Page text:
Frances Ryan is a journalist and political researcher. She writes regularly for the Guardian, New Statesman, and others on disability, feminism, and most areas of equality you throw at her. She has a doctorate in inequality in education. Her website is here.

Photo: Getty
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Rising crime and fewer police show the most damaging impacts of austerity

We need to protect those who protect us.

Today’s revelation that police-recorded crime has risen by 10 per cent across England and Wales shows one of the most damaging impacts of austerity. Behind the cold figures are countless stories of personal misery; 723 homicides, 466,018 crimes with violence resulting in injury, and 205,869 domestic burglaries to take just a few examples.

It is crucial that politicians of all parties seek to address this rising level of violence and offer solutions to halt the increase in violent crime. I challenge any Tory to defend the idea that their constituents are best served by a continued squeeze on police budgets, when the number of officers is already at the lowest level for more than 30 years.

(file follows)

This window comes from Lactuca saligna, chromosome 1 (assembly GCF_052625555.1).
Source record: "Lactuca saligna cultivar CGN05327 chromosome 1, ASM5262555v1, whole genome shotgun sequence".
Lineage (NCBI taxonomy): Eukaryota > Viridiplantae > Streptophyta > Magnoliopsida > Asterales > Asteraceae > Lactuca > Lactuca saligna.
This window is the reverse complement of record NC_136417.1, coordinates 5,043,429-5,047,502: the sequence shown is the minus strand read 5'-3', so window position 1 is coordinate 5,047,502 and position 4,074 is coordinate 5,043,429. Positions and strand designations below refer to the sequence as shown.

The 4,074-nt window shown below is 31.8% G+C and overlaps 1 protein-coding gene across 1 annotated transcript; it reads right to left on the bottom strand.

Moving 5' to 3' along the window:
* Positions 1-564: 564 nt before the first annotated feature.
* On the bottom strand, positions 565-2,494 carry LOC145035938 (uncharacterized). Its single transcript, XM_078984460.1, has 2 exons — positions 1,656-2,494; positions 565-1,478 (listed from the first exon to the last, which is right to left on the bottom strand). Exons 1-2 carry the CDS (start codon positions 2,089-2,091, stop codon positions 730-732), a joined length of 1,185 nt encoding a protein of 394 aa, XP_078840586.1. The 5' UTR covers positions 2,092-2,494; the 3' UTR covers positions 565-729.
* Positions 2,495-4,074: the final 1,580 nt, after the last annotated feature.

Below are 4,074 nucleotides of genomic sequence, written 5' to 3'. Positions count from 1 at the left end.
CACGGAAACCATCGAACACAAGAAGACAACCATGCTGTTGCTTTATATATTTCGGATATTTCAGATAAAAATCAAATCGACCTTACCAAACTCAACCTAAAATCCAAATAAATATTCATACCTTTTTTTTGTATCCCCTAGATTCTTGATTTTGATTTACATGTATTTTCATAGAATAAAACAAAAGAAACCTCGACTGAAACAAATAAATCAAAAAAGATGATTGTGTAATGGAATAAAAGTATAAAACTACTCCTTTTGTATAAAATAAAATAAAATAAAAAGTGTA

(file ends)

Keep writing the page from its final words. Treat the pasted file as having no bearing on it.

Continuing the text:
This week saw the launch Chris Bryant's Protect The Protectors Private Member’s Bill, which aims to secure greater protections for emergency service workers. It carries on where my attempts in the last parliament left off, and could not come at a more important time. Cuts to the number of police officers on our streets have not only left our communities less safe, but officers themselves are now more vulnerable as well.

As an MP I work closely with the local neighbourhood policing teams in my constituency of Halifax. There is some outstanding work going on to address the underlying causes of crime, to tackle antisocial behaviour, and to build trust and engagement across communities. I am always amazed that neighbourhood police officers seem to know the name of every kid in their patch. However cuts to West Yorkshire Police, which have totalled more than £160m since 2010, have meant that the number of neighbourhood officers in my district has been cut by half in the last year, as the budget squeeze continues and more resources are drawn into counter-terrorism and other specialisms .